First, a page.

Tom Thibodeau's ways working - and winning - with surging Knicks

Tom Thibodeau's ways working - and winning - with surging Knicks

NEW YORK (AP) — A smile crept across Tom Thibodeau’s face. A coach who has said he’s never happy couldn’t hide that he was.

New Orleans coach Stan Van Gundy had called Thibodeau’s New York Knicks a throwback to the 1990s version, a rough and tough team hated by opponents and beloved by its fans. Thibodeau was an assistant then to Van Gundy's brother, Jeff, during the last sustained success the franchise enjoyed.

“It was a great period for the Knicks,” Thibodeau said. “I think that that period is long gone, but when you look at it, the same things go into winning.”

For the first time in years, that’s just what the Knicks are doing.

With Julius Randle carrying a team built on defense in an era when offenses rule, the Knicks have surged into the Eastern Conference playoff race after six consecutive wins, their longest streak in seven years.

At 31-27, they began the week sixth in the East but only a half-game out of fourth place. That put them not only in good shape to at least qualify for the play-in tournament, but even for a chance at home-court advantage in a first-round series.

Randle, with four straight 30-point games on the heels of his first All-Star selection, could be rewarded with a Most Improved Player or All-NBA honor. But the Eastern Conference player of the week said his lone focus is on the team, right where Thibodeau likes it.

“I judge things by wins and losses. I know that’s kind of not a great way to judge everything, but at this point in the season that’s how I’m judging it,” Randle said. “Are we putting ourselves in position to win, are we doing the things necessary to win games, and right now we are.”

Thibodeau made no guarantees of that when he was hired last summer. His much simpler first priority was for the Knicks to be a good team at practice, where they could eventually develop habits they could carry to games.

That figured to be a challenge in this compacted season, when some coaches say they are hardly practicing at all, given the heavy schedule of games and coronavirus testing protocols teams face.

“I know enough about Tom to know, I’m sure he’s not doing as much as he’s done in the past, but whatever he’s doing is more than everybody else,” Stan Van Gundy said.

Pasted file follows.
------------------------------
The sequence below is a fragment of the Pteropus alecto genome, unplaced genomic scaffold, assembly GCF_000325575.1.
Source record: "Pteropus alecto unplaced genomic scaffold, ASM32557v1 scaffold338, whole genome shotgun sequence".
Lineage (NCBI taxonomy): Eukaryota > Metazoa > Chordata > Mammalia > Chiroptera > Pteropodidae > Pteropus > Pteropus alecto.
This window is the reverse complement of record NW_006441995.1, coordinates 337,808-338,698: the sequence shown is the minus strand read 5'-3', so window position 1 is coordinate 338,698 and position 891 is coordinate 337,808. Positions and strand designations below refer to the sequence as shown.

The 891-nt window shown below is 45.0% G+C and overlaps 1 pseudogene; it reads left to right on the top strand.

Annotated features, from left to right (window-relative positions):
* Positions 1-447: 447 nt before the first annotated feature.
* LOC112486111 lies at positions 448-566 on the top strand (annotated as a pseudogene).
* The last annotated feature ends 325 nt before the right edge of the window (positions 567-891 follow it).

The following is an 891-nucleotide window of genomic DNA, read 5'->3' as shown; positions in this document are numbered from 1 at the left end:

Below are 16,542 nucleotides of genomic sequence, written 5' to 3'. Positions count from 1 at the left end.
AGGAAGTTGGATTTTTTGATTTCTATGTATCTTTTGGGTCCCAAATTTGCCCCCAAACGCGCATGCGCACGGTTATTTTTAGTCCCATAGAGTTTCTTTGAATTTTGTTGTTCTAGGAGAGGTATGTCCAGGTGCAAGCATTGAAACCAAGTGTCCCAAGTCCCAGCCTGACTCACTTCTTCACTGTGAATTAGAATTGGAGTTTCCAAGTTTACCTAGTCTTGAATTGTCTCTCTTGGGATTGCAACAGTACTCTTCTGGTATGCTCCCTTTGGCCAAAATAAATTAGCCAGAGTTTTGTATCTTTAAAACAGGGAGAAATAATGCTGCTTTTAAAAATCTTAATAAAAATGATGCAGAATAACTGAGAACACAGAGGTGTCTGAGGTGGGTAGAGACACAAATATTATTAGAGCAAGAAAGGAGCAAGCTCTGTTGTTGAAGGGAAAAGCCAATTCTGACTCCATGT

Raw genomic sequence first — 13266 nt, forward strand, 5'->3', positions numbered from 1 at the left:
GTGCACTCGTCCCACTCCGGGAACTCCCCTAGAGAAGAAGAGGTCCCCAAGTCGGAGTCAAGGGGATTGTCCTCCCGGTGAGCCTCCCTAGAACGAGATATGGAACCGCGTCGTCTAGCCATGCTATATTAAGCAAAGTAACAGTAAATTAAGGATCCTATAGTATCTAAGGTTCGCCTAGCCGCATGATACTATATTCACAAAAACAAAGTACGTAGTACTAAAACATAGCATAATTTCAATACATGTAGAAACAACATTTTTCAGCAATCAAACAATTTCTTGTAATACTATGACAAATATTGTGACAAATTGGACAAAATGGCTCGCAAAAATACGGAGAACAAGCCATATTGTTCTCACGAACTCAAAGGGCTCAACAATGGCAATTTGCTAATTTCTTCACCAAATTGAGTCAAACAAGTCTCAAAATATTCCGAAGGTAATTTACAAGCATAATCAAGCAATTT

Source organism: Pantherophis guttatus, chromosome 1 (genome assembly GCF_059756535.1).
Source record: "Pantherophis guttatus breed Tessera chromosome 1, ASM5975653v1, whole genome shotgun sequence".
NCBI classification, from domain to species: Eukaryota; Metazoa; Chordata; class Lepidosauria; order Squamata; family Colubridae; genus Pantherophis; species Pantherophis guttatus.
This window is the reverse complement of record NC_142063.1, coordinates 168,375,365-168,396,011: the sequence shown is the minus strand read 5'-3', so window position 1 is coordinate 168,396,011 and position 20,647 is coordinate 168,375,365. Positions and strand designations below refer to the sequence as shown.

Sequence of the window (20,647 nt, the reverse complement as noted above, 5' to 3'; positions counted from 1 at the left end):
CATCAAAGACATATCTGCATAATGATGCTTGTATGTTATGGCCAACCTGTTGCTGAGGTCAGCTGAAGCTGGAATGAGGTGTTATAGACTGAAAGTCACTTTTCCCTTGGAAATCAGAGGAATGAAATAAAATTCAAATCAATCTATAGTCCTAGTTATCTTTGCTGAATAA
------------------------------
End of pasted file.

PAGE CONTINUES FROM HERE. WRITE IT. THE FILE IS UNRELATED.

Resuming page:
Thibodeau has long been known for his endless hours of work and his expectation that players would do the same. He guided the Chicago Bulls to three 50-win seasons and won a Coach of the Year award, but he was criticized for pushing players too hard at a time when organizations stress the value of rest and recovery.

That, along with skepticism about the effectiveness of a defense-first style in this era of explosive scoring, followed Thibodeau from Chicago and Minnesota back to New York. But the Knicks are answering those questions by limiting teams to the fewest points per game and lowest shooting percentage in the league.

Randle and RJ Barrett are 1-2 in the league in minutes played but are thriving with the workload. Barrett, who didn’t even make an All-Rookie team last year, has become a clutch closer and improved shooter. Randle, previously known as little more than a scorer, has five triple-doubles and has proven to be a reliable playmaker out of the power forward spot.

“Every night it could be someone different,” veteran Derrick Rose said. “The biggest thing is Ju is setting the tempo every night with putting pressure on the rim, putting pressure on the defense and we’re trying to play around him.”

The Knicks traded for Rose and signed Taj Gibson during the season, adding two trusted vets from Thibodeau's Chicago teams to a roster that was the fourth youngest in the league to start the season, averaging a little more than 24 years old.

It's a mix that's working far better than expected. The Knicks haven't had a winning record or made the playoffs since 2013 and weren't predicted to this season — not that Thibodeau was listening.

“You come in with an open mind and I watched more what the players do than things that are being said, because their actions are going to reflect their priorities,” Thibodeau said.

“Once I saw the commitment to play for each other and to practice the way they’re practicing and concentrate the way they’re concentrating, I knew we’d be able to improve each and every day, so I’m not surprised.”



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